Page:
Deloitte’s report highlighted an important problem. Organisations know that they need employees with leadership skills to manage operations, supervise teams and manage the bottom line, but they simply cannot find the right talent. Similarly, the rapid development of new technologies has meant that technical leaders must be able to grasp greater complexities and ambiguities than ever before.
From my experience having my own software businesses, CEOs need, and will continue to need, employees that possess three, distinct characteristics.
The first priority is finding people with deep technical skills. This depth is only possible if they have experience of applying these to real world applications, and a passion for the technology. For example, accomplished software developers must not only understand programming, but also have a complete system view of how the software will work in relation to a complete software stack.
With this depth of knowledge, it’s more likely that the employee will be able to build software that is reliable and scalable, rather than a standalone program that adds little value to a project and does not stand the test of time. Generally speaking, technology universities are already good at providing technical skills; although there is variance in depth of learning depending on the course content and duration.
Where traditional education systems begin to faulter is at the management level. Unfortunately, in the current education pathways, deep technical skills and management skills do not come hand-in-hand.
For instance, a traditional computer science graduate is likely to lack management skills. That means, even with world-leading technical skills, they might lack vital business proficiency. At some point in their career, graduates won’t just carry out work for themselves on micro projects, but will be required to guide, supervise and manage others in large-scale technology projects.
It is likely that an employee without the adequate management skills will struggle to see a project from beginning to end. They may not relate technical aspects to the equally-important business aspects.
Adapting to change
Graduates must be able to look beyond their current field of research and adapt to new technologies. Naturally, there are people who are very good at a certain set of technologies, based on their time at university or previous employment, but they could also be at risk of becoming stuck and inhibiting their own progress.
This stunted development is often down to people becoming comfortable in their chosen fields, and closing-off their awareness of the wider technology landscape. But CEOs need leaders with a breadth of technical skills, as well as depth, if they’re going to take on the competitive multi-faceted large-scale projects of the future. They need people who are willing to question themselves and adapt to the bleeding edge of technology, even if it means pursuing a new technology path that is outside their comfort zone.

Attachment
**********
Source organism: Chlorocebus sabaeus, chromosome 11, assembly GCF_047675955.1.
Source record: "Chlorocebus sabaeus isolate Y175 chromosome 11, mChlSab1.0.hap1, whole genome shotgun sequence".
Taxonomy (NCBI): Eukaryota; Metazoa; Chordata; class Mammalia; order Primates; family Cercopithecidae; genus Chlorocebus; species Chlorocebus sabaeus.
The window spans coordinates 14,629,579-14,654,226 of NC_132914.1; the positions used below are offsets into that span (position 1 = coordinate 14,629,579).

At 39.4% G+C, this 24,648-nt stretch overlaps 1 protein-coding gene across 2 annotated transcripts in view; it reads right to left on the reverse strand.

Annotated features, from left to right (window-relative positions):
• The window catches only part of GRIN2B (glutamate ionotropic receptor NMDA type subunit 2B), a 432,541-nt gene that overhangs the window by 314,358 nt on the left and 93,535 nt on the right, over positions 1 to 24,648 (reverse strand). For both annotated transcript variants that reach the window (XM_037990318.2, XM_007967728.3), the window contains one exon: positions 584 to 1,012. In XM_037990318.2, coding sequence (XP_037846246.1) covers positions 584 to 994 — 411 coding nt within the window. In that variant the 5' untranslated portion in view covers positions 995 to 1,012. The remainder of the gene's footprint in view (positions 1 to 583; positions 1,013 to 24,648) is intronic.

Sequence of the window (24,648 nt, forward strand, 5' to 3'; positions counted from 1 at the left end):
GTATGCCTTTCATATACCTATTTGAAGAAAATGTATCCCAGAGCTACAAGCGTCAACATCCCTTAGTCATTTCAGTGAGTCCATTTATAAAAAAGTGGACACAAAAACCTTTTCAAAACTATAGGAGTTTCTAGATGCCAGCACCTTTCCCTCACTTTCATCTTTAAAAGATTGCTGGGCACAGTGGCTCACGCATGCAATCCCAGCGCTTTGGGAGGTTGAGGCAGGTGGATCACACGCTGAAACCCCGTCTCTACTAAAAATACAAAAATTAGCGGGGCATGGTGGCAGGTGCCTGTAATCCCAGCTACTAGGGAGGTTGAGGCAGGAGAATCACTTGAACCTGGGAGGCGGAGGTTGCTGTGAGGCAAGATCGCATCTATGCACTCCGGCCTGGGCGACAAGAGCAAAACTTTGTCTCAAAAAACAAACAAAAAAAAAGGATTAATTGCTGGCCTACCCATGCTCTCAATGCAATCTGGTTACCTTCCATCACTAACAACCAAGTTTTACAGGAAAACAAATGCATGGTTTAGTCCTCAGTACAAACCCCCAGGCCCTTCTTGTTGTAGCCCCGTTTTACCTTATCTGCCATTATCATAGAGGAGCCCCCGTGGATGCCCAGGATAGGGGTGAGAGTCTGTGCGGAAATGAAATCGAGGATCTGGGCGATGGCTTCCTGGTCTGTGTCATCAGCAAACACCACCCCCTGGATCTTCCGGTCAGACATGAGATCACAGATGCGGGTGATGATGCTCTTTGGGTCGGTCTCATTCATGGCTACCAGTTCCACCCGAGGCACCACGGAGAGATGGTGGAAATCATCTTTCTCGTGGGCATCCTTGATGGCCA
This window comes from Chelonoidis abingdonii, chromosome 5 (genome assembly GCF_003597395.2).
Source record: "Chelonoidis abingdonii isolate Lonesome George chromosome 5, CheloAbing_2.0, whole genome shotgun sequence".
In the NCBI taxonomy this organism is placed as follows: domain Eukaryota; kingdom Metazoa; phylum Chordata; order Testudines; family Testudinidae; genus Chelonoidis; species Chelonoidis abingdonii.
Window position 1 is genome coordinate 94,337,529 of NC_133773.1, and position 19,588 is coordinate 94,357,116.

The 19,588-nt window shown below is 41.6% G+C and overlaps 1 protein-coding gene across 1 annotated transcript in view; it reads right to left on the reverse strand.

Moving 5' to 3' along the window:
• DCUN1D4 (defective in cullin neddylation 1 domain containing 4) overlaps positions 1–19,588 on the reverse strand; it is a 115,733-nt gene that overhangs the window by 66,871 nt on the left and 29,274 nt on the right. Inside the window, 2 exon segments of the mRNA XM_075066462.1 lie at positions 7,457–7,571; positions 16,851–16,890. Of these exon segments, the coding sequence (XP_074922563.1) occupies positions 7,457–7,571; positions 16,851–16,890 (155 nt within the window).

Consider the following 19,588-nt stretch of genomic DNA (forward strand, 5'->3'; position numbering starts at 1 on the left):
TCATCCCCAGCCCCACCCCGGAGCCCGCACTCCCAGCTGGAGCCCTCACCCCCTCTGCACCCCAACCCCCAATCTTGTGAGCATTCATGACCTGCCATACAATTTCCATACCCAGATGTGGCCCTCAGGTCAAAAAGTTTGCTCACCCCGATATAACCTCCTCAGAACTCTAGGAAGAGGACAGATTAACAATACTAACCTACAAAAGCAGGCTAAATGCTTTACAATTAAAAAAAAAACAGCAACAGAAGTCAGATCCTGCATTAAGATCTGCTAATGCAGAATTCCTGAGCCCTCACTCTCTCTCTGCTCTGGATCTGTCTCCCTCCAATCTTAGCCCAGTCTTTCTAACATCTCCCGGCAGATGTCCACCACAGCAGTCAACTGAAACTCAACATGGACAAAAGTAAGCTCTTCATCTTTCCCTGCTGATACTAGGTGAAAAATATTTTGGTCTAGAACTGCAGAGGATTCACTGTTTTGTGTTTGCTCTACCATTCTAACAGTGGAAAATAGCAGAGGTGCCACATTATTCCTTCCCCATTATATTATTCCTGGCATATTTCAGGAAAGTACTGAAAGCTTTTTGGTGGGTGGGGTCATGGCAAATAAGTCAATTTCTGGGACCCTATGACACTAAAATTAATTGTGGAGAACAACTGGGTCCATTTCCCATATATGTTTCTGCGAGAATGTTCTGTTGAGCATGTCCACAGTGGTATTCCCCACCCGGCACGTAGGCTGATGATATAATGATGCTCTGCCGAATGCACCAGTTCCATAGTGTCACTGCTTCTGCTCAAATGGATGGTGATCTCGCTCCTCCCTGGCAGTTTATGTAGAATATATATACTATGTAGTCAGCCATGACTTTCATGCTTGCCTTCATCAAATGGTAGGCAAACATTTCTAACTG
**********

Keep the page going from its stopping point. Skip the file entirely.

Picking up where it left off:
The challenge ahead
Speaking from experience, finding employees with all three of these skills is very rare. To address this challenge, SIT, a new technology institute located in the technology hub of Schaffhausen, Switzerland, has been launched specifically to help develop the brightest technical minds, in line with industry’s growing need for more complex, technical leadership.
We’ve spoken to plenty of CEOs before finalising the curriculum. This is to ensure that our students gain the necessary industry experience they need to fill the C-level positions of the future — for which many job titles don’t even exist yet.
When we started discussing our course options at SIT, we began drafting a relatively traditional software engineering and computer science curriculum. However, we realised that we needed to do more based on what CEOs were telling us. So, we advanced our computer science and software engineering Master’s course to increase the breadth and depth of technical learning offered, and added a technical management stream based on real-world, industry-led problem solving.
While only 41 percent of the C-level respondents in Deloitte’s 2019 survey believed that their organisations were ready to meet their leadership requirements, this figure is likely to reduce as technologies grow in complexity and business models continually adapt. While SIT is still in its early stages, its mission to empower every graduate with the aforementioned three qualities is needed now, more than ever.
Bertrand Meyer is professor of software engineering and provost at the Schaffhausen Institute of Technology. His research and teaching are on programming methodology, programming languages, software verification, requirements engineering and software project management. He is the recipient of numerous awards and the author of well-known books on software topics such as "Object-Oriented Software Construction" and, most recently, "Agile! The Good, the Hype and the Ugly". For more information on SIT, visit https://sit.org